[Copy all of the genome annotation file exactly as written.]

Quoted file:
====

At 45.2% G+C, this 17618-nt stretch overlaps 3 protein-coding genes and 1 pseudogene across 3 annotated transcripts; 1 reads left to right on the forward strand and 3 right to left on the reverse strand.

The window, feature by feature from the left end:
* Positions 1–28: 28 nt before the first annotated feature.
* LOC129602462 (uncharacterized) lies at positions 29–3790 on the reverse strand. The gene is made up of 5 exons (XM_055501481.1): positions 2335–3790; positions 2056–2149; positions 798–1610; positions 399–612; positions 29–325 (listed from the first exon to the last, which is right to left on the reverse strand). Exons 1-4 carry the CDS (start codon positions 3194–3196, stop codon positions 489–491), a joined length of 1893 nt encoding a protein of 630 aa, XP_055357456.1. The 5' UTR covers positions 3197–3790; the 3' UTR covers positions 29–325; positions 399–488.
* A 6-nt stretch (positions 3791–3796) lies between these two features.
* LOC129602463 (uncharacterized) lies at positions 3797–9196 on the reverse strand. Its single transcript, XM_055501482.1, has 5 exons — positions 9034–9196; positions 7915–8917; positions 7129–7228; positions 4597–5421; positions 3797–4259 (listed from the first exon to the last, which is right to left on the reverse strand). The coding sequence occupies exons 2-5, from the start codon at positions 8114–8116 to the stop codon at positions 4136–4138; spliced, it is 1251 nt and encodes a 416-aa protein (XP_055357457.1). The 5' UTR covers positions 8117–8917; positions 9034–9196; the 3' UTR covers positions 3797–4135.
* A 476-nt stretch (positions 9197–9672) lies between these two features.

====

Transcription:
At 45.2% G+C, this 17618-nt stretch overlaps 3 protein-coding genes and 1 pseudogene across 3 annotated transcripts; 1 reads left to right on the forward strand and 3 right to left on the reverse strand.

The window, feature by feature from the left end:
* Positions 1–28: 28 nt before the first annotated feature.
* LOC129602462 (uncharacterized) lies at positions 29–3790 on the reverse strand. The gene is made up of 5 exons (XM_055501481.1): positions 2335–3790; positions 2056–2149; positions 798–1610; positions 399–612; positions 29–325 (listed from the first exon to the last, which is right to left on the reverse strand). Exons 1-4 carry the CDS (start codon positions 3194–3196, stop codon positions 489–491), a joined length of 1893 nt encoding a protein of 630 aa, XP_055357456.1. The 5' UTR covers positions 3197–3790; the 3' UTR covers positions 29–325; positions 399–488.
* A 6-nt stretch (positions 3791–3796) lies between these two features.
* LOC129602463 (uncharacterized) lies at positions 3797–9196 on the reverse strand. Its single transcript, XM_055501482.1, has 5 exons — positions 9034–9196; positions 7915–8917; positions 7129–7228; positions 4597–5421; positions 3797–4259 (listed from the first exon to the last, which is right to left on the reverse strand). The coding sequence occupies exons 2-5, from the start codon at positions 8114–8116 to the stop codon at positions 4136–4138; spliced, it is 1251 nt and encodes a 416-aa protein (XP_055357457.1). The 5' UTR covers positions 8117–8917; positions 9034–9196; the 3' UTR covers positions 3797–4135.
* A 476-nt stretch (positions 9197–9672) lies between these two features.